Rsum - CAFD

Thermal acclimation of photosynthetic activity and RuBisCO content in two hybrid poplar clones.

Lahcen Benomar, Rad Elferjani, Nathalie Isabel, Annie DesRochers, Ahmed El Guellab, Rim Khlifa, Lamine Hassini.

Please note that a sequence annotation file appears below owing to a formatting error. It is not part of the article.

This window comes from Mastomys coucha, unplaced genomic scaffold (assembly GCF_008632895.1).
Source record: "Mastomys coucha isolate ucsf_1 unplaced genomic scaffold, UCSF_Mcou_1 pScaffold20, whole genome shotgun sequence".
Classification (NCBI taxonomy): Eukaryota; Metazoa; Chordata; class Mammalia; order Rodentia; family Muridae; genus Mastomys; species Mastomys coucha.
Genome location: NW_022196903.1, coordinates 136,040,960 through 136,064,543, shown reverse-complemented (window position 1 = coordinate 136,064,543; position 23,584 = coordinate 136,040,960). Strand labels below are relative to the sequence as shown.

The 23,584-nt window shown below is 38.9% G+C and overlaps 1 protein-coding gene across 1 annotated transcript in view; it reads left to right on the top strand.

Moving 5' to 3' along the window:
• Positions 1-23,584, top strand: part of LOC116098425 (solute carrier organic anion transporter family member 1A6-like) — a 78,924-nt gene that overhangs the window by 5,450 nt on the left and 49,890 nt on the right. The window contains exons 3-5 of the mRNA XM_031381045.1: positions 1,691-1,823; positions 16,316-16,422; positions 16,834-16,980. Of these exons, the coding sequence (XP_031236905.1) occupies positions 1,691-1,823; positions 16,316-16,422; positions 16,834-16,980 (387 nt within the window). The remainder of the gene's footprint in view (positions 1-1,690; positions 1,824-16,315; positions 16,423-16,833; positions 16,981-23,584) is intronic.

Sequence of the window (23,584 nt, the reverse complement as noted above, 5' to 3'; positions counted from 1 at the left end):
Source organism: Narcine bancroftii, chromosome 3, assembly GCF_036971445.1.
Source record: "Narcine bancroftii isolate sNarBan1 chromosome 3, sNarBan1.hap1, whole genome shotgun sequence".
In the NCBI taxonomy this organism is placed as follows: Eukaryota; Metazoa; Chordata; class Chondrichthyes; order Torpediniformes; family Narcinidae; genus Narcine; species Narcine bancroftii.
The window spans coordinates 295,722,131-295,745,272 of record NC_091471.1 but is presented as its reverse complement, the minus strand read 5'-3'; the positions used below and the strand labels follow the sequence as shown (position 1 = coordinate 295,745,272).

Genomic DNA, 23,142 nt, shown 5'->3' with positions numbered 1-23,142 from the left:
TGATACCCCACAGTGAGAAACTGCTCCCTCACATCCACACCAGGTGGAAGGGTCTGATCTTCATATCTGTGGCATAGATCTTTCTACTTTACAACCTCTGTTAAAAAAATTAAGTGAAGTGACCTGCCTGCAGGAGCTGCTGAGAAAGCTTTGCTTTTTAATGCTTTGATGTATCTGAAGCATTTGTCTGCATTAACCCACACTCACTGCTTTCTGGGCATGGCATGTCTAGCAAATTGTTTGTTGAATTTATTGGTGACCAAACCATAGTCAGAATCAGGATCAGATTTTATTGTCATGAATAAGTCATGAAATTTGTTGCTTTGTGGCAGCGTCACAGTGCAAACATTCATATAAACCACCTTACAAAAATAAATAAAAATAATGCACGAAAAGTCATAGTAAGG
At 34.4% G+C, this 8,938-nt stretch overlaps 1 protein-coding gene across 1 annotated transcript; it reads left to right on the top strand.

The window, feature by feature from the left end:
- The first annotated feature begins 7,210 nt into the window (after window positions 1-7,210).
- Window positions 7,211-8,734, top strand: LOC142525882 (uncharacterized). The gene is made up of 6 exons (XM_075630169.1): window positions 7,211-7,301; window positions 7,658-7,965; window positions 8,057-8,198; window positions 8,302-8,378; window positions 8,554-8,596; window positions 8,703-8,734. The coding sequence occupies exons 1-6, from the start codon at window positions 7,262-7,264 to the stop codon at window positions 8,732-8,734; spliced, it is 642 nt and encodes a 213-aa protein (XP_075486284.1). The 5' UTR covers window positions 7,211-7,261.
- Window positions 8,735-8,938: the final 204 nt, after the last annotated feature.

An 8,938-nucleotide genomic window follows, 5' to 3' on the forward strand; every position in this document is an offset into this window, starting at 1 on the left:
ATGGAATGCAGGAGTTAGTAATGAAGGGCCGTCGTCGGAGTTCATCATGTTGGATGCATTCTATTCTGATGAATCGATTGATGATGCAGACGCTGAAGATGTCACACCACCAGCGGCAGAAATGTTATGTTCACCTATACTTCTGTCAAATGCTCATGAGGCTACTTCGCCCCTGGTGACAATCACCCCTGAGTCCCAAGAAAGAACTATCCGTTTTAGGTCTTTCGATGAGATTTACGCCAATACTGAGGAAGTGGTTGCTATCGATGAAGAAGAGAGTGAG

The mechanistic bases of thermal acclimation of net photosynthetic rate (A n ) are still difficult to discern, and the data sets available are scarce, particularly for hybrid poplar. In the present study, we examined the contribution of a number of biochemical and biophysical traits on thermal acclimation of A n for two hybrid poplar clones. We grew cuttings of Populus maximowiczii Populus nigra (MN) and Populus maximowiczii Populus balsamifera (MB) clones under two day/night temperature of 23C/18C and ?33C /27C and under low and high soil nitrogen level. After ten weeks, we measured leaf RuBisCO (RAR) and RuBisCO activase (RARCA) amounts and the temperature response of A n , dark respiration (R d ), stomatal conductance, (g s ), apparent maximum carboxylation rate of CO 2 (V cmax ) and apparent photosynthetic electron transport rate (J). Results showed that a 10C increase in growth temperature resulted in a shift in thermal optimum (T opt ) of A n of 6.21.6 C and 8.01.2 C for clone MB and MN respectively, and an increased A n and g s at the growth temperature for clone MB but not MN. RuBisCO amount was increased by N level but was insensitive to growth temperature while RARCA amount and the ratio of its short to long isoform was stimulated by the warm condition for clone MN and at low N for clone MB. The activation energy of apparent V cmax and apparent J decreased under the warm condition for clone MB and remained unchanged for clone MN. Our study demonstrated the involvement of both RARCA, the activation energy of apparent V cmax and stomatal conductance in thermal acclimation of A n 2019 Benomar et al. This is an open access article distributed under the terms of the Creative Commons Attribution License, which permits unrestricted use, distribution, and reproduction in any medium, provided the original author and source are credited.